Academic journal article Fordham Urban Law Journal

Criminal Punishment and the Politics of Place

Academic journal article Fordham Urban Law Journal

Criminal Punishment and the Politics of Place

Article excerpt

Introduction                         571   I. County Prosecutors, City Crime  574  II. Prisons and the Census          585 Conclusion                           592 

INTRODUCTION

As a general matter, our criminal justice system focuses on the person: who committed the crime and what punishment does that person deserve? Most of the reforms that have been proposed or passed over the past nine or ten years have primarily focused on the who as well, seeking to change the rules under which parole boards operate, or the ways in which we train or oversee police officers, or how we address implicit racial biases in judges. (1)

Yet where plays a significant role in crime and punishment as well. In fact, in the end, where likely matters more than who. For instance, crime is densely concentrated. Most reported crimes in any city take place in only a small fraction of city blocks, with neighborhoods often maintaining their high- or low-crime status even as the population within these neighborhoods changes. (2) As one scholar points out, it is easier to predict where a crime will happen in a city than who in that city will commit it. (3) Furthermore, racial disparities in offending are the product of place, produced in no small part by how government policies have shaped where people live. Decades of government policies, such as explicitly segregating public housing, (4) explicitly and implicitly tolerating or encouraging redlining, (5) and denying the GI Bill (6) and FHA mortgages (and thus the ability to invest in higher-quality housing) to Black Americans, (7) all worked to concentrate disadvantage and social instability in poor, predominantly minority neighborhoods. (8) The cumulative effects of these policies are still felt today. (9)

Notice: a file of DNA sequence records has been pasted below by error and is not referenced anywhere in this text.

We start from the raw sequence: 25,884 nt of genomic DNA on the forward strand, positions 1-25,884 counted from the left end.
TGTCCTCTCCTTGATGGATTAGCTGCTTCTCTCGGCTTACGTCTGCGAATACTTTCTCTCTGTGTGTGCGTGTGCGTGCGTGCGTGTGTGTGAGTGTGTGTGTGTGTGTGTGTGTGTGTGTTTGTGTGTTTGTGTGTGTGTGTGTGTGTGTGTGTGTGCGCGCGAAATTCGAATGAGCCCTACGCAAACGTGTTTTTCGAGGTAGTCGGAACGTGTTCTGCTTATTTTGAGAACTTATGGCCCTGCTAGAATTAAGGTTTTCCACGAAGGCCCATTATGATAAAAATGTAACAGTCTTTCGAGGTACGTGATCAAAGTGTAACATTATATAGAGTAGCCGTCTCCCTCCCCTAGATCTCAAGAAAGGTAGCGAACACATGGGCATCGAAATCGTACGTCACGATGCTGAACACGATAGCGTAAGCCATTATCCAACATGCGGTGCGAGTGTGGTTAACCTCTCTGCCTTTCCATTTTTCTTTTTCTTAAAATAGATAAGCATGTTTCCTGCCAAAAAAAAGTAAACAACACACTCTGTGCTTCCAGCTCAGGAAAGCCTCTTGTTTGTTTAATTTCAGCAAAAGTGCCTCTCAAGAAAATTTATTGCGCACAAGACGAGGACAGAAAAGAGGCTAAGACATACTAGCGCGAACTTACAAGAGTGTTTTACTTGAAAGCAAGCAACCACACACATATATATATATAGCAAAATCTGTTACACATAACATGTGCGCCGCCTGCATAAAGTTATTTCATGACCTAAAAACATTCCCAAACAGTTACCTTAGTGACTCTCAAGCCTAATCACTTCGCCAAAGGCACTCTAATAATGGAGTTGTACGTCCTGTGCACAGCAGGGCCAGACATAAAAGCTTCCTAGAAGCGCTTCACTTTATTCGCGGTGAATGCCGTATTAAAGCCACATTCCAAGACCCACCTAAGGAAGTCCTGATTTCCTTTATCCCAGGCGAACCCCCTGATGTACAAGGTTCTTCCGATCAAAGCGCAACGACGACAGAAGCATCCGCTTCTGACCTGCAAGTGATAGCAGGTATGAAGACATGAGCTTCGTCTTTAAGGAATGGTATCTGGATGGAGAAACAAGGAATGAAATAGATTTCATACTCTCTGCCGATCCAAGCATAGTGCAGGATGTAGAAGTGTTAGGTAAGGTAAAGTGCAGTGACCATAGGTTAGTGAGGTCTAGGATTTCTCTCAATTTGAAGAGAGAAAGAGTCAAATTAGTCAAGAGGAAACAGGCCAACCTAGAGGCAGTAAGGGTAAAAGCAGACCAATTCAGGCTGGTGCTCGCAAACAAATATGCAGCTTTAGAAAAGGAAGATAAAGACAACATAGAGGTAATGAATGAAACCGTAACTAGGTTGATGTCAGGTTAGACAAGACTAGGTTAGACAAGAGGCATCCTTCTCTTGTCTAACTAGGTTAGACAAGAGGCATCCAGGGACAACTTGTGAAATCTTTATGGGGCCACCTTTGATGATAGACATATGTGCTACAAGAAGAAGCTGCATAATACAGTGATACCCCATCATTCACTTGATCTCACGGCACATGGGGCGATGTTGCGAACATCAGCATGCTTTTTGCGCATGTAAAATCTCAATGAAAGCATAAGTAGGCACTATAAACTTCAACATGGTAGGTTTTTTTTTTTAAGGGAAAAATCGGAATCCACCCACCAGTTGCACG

If the story of crime is largely one of place, then the story of punishment is as well. A significant share of crimes occurs in proximity to where those who commit them live, so the geographic concentration of crime concentrates punishment as well. Some studies talk of "million dollar blocks," which are single city blocks that have so many residents behind bars that at any given time the state is allegedly spending at least $1 million per year to incarcerate these people. (10) As a result, the costs (as well as the benefits) of punishment have an impact on place that extends beyond the individuals incarcerated. A simple but striking example: in one study of a high-incarceration neighborhood in Washington, D.C., scholar Donald Braman reported that so many men were behind bars that it disrupted family formation in that area. (11) Healthy family formation requires a male-female ratio of approximately 50-50, but in some areas, that ratio fell to about 60 men for every 100 women. (12) Since most people form relationships with those they live close to, this is a clear geographic cost of punishment.

This Essay explores another connection between punishment and place: how geography shapes the politics of punishment. To understand why actors in the criminal justice system act the way they do, it is essential to understand their incentives, and that requires us to carefully examine not just who these people are but where they are. What are the boundaries that define the constituents to whom these actors respond and thus their incentives and goals?

When we take a closer look at the geography of criminal justice, we soon see that what we call the "criminal justice system" is not in any way a system. It is, at best, a web of systems (plural), each of which faces different pressures and politics due in part to different geographies. Police are generally city employees who respond to a police chief who is appointed by a city-elected mayor. Prosecutors are almost always elected by county electorates, parole boards are appointed by state-elected governors, and sentencing laws are written by legislators who are nominally state officials but respond to constituencies that could span several towns (in rural areas) or barely one neighborhood (in dense cities). …

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